Northrop Grumman’s bid would compete with Lockheed Martin proposals that include a hybrid stealth design based on its F-35 Lightning II and F-22 Raptor
Three anonymous sources told Reuters that Northrop Grumman is interested in helping Japan build its replacement for the F-2 fighter.
Northrop has already responded to Japanese requests for information and has held preliminary talks with Japanese defense industry officials, one source said.
The company has provided Japan with a menu of technologies it could contribute to next generation F-3 fighter project, but no specific proposals were made to Japan, the sources said.
Noteworthy the company’s bid would compete with Lockheed Martin proposals that include a hybrid stealth design based on its F-35 Lightning II and F-22 Raptor. The YF-22 beat Northrop’s YF-23 Black Widow demonstrator to win the lucrative U.S. Advanced Tactical Fighter (ATF) contract in 1991.
However both Northrop Grumman and Lockheed Martin would need U.S. government approval to offer sensitive aircraft technology to Japan.
The F-22 is banned for export and is only used by the U.S. Air Force (USAF). But Japan has ordered 42 F-35s and it plans to increase that order, including purchases of the vertical take off and landing (VTOL) versions suitable for aircraft carrier operations.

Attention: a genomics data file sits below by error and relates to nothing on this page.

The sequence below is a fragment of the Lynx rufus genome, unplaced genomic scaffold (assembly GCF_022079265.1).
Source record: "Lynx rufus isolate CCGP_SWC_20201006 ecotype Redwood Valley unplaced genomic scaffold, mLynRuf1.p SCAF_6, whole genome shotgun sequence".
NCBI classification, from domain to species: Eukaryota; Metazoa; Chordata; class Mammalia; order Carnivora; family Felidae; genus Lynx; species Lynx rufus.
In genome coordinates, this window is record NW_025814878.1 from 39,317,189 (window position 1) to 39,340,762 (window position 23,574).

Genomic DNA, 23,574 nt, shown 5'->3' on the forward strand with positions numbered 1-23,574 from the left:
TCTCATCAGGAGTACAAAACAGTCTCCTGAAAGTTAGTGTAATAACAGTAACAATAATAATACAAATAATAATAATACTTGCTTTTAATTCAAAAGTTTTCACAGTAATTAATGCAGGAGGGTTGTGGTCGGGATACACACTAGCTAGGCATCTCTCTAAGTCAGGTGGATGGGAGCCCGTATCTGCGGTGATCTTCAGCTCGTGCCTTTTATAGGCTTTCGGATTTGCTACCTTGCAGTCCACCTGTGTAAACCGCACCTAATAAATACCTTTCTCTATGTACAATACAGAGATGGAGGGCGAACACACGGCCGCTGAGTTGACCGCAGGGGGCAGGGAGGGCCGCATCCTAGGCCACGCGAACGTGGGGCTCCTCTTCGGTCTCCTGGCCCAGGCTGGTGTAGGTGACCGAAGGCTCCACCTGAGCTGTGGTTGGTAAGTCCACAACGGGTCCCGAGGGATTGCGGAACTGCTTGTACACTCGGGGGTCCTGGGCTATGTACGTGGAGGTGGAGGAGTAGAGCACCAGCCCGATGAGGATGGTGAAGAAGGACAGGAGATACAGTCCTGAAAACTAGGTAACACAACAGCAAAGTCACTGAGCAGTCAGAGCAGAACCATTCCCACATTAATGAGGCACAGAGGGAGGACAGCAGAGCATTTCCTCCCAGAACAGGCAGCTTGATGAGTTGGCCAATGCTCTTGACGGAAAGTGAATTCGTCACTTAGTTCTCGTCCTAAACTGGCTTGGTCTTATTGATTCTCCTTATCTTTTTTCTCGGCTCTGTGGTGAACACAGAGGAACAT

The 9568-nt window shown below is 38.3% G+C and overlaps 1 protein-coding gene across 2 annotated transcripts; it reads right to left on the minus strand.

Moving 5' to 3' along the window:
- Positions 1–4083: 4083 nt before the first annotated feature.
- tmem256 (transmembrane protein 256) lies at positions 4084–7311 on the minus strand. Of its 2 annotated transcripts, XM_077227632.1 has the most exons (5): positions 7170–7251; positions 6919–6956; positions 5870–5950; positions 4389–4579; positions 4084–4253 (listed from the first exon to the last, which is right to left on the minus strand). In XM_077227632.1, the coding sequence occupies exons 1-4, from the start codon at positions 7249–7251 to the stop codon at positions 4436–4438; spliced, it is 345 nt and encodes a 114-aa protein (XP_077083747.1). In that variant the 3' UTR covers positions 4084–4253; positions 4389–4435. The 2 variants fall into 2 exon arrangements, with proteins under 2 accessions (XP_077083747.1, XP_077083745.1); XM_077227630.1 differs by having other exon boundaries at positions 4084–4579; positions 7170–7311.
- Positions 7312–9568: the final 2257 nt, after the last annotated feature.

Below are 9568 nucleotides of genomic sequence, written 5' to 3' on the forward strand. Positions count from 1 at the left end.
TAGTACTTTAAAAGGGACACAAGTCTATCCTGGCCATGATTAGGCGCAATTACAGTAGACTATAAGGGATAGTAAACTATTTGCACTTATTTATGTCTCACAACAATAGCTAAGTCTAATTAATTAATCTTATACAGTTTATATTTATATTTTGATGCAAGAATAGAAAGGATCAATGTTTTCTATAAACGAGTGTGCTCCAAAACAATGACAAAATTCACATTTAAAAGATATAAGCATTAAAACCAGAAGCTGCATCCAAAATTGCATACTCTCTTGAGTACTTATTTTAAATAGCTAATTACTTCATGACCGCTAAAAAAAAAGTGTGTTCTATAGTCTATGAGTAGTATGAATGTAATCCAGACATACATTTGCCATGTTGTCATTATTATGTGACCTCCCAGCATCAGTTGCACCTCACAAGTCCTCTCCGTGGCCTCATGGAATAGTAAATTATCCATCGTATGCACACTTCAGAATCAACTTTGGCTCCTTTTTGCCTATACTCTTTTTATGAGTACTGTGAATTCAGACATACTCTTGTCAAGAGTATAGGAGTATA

The Japan Air Self-Defense Force (JASDF) currently flies the F-15J, based on the Boeing F-15; and the F-2, based on the Lockheed Martin F-16. Both designs are decades old.
“We look forward to exploring options for Japan’s F-2 replacement fighter in cooperation with both the Japanese and U.S. governments. Our leadership and experience in 5th generation aircraft can be leveraged to cost-effectively provide capabilities to meet Japan’s future security needs,” a Lockheed Martin spokeswoman said.
As we have already explained, in March the Japanese government issued a third RFI for the F-3 to foreign defense companies and sent a separate document outlining its requirements in more detail to the British and U.S. governments.
In addition to a proposal from Lockheed and Northrop Grumman, Japan is hoping for responses from Boeing, which makes the F/A-18 Super Hornet, and BAE Systems, that is part of the consortium that built the Eurofighter Typhoon.
Japan’s last jet fighter, the F-2, which entered service in 2000, was built jointly by Mitsubishi and Lockheed Martin.
Photo credit: U.S. Air Force
Artwork courtesy of AircraftProfilePrints.com